The other week I helped run a session talking about Food and Mood, and we made food diaries for the previous day, discussed healthy eating and the problem foods in our diets, and what prevents us from eating well. It was really, painfully obvious that there must be so many people out there who just can’t be motivated to cook for themselves, or won’t prioritise good food in a tight budget or in their time. Especially those struggling with depression admitted to dusty saucepans and unused kitchens. Considering how many other barriers we already face to eating well – such as access to good quality food, misleading advertising and some pretty evil supermarket and corporate conspiracies, coupled with the dominance of industrial agriculture and its practises – it makes me really sad that we also create our own barriers.
Today’s recipe was going to then, in the spirit of it, be my basic make a quick everyday salad recipe but really, you probably already know how to make a tasty salad (mine involves grated carrot, toasted seeds, shredded lettuce, avocado and then any bits and pieces I can find in the fridge from vegan cheese chunks to bits of celery all smothered in a creamy engevita or miso dressing… mmm). However then I watched my friend Mike make bread, and was pleased to see how he will take the time to do so, to have the satisfaction of homemade bread. So here is Mike’s bread recipe instead, from our cookbook ‘Another Dinner is Possible‘. It looks long and involved but is less complicated than it sounds, and kneading the bread is good muscle-building exercise.
Basic Bread Recipe
Ingredients for 2 loaves:
- 1.2 kg strong bread flour
- 2 tsp salt
- 1 – 2 tsp dried yeast
- 2 tbsp oil
- 600ml warm water
This is a recipe for making simple loaves of bread. It is easy but does require you to be around for a few hours while it’s being made. If you get into a routine you can easily make all your own bread which tastes better, is cheaper and is better for you than shop bought bread. I usually double the quantities and make four loaves, freezing 2 of them and that lasts us a week. You can use all wholemeal, half wholemeal and half white or all white flour. If you use all white flour you should let it rise twice (see below). If you only use your bread tins for bread making they should not need washing and will become very non-stick.
1. If your dried yeast needs activating (check the packaging) do this first. This usually requires mixing it in a little warm water with some sugar.
2. Place the flour in a large bowl and stir in the salt. If your yeast doesn’t need activating stir this in now as well. The warm water is a good temperature if made with one part boiling to two parts cold. Mix the oil in with the water and the activated yeast (if using) and pour this into a well in the flour. Stir it in; after a while you will need to get your hands in and start mixing.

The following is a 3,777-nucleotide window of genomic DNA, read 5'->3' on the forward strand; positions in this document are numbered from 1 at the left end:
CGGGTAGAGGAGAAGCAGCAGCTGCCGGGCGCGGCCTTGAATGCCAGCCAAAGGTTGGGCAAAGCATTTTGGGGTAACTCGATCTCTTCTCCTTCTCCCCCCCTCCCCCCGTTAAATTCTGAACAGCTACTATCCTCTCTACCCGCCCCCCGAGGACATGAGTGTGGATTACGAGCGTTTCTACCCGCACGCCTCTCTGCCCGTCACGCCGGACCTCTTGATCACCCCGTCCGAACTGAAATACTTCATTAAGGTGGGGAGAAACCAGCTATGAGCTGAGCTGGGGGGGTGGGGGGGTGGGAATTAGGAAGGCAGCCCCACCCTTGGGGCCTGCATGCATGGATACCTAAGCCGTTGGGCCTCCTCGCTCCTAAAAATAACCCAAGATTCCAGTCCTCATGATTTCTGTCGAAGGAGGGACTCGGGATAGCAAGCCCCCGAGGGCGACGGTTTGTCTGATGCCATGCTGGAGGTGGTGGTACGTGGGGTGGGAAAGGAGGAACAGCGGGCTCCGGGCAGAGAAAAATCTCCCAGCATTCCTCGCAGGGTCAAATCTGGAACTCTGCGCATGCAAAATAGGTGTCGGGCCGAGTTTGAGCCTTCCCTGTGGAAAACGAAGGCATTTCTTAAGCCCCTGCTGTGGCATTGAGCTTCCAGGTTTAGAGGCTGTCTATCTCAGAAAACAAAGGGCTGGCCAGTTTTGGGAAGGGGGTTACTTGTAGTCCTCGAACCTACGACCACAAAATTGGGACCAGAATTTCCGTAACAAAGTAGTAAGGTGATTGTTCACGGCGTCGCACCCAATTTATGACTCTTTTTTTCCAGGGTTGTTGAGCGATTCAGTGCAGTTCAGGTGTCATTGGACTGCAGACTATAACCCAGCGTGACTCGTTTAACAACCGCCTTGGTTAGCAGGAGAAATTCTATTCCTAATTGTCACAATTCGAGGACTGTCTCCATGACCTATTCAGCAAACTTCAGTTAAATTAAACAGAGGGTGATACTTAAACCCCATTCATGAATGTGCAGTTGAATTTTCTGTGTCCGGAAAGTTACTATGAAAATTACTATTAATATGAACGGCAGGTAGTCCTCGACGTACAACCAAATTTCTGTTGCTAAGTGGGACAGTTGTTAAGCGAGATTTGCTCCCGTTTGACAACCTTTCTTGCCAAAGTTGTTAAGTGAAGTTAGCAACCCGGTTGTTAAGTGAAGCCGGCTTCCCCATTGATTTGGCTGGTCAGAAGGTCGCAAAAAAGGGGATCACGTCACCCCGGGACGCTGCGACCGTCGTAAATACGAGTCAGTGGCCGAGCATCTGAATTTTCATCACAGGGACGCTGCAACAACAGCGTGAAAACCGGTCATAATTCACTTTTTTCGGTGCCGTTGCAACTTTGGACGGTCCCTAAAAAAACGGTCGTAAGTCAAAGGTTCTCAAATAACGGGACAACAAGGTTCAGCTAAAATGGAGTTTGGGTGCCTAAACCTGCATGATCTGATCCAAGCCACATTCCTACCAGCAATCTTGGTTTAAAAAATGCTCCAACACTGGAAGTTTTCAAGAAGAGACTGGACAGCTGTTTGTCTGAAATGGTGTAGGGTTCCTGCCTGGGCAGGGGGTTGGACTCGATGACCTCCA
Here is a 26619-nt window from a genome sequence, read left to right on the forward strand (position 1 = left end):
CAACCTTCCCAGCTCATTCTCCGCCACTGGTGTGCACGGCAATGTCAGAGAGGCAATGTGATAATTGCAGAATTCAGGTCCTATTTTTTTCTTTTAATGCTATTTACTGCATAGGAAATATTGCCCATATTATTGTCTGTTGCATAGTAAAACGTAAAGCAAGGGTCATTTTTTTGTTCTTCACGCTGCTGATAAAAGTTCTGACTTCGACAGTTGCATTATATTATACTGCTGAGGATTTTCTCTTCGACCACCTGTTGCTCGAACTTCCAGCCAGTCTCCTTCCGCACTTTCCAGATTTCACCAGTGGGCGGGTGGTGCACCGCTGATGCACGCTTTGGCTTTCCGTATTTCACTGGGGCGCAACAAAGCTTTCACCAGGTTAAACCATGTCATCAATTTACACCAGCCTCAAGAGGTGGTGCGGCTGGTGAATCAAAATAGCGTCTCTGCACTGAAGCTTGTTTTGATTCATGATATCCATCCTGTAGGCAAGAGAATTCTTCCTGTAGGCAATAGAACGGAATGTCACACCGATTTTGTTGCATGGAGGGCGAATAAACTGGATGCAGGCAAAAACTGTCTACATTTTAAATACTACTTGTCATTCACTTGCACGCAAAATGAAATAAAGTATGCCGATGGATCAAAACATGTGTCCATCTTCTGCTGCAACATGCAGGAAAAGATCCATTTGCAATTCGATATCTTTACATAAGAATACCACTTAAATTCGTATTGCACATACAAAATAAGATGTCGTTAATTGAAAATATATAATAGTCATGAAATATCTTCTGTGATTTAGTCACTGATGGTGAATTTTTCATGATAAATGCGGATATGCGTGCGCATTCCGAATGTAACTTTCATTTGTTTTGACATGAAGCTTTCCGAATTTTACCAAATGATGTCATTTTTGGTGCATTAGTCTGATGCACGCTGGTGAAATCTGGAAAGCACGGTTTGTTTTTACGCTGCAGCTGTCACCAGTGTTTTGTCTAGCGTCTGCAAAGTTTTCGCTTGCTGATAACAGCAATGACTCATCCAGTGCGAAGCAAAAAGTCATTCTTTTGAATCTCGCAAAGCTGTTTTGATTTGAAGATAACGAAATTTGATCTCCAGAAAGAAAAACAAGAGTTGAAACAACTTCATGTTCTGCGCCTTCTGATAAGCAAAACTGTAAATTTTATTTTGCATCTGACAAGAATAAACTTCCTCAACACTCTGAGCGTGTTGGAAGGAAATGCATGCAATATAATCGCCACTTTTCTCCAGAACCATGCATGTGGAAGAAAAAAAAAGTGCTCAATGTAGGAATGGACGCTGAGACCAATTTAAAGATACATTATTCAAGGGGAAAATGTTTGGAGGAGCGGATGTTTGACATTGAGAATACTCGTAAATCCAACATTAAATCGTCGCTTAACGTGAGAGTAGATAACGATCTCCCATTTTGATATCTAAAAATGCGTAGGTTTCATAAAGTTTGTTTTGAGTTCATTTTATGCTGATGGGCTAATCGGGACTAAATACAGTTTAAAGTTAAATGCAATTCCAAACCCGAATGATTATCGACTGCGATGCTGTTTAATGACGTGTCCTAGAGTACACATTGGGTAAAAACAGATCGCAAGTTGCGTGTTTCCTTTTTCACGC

3. At first it won’t look like it will form a dough but persevere and it will eventually start to bind together. You may need to add a little more water or flour if it is too dry or too wet. This is something you get a better feel for after you have made it a few times and varies with the type of flour you are using. Keep kneading it until it forms a good ball of dough in the bowl.
4. If you are using wholemeal or half and half flour, skip to the next step. For white bread you will need to let it rise initially in the bowl. Cover with some greased plastic or cling film or a damp towel and leave somewhere warm to rise for about an hour.
Take the dough out of the bowl and knead it more. This stage is important and you should spend some time on it, it will build up your arm muscles too! To knead, squash the dough down and forwards with the heels of your hands, then pull it up, give it quarter turn, fold some of the dough on top of itself and push down again. Repeat this for a good few minutes until you have a nice smooth dough.
5. Oil two 1-lb loaf tins by pouring some oil in and rubbing it all around inside with your fingers. Cut the dough in half and form the halves into shapes to fit in the tins, place in the tins and press down.
6. Cover with some greased plastic or cling film or a damp towel and leave somewhere warm to rise for about an hour or until the bread has at least risen to the top of the tin (white bread will rise more than wholemeal). Turn on the oven to 200°C/Gas Mark 6.
7. When the oven is hot, place the bread on the middle shelf and cook for half an hour. When done, take out, turn out from tins and cool on a wire rack or standing across the top of the tin. The bread should sound hollow when tapped on the bottom if properly cooked, if not, return to the oven for another 5 minutes.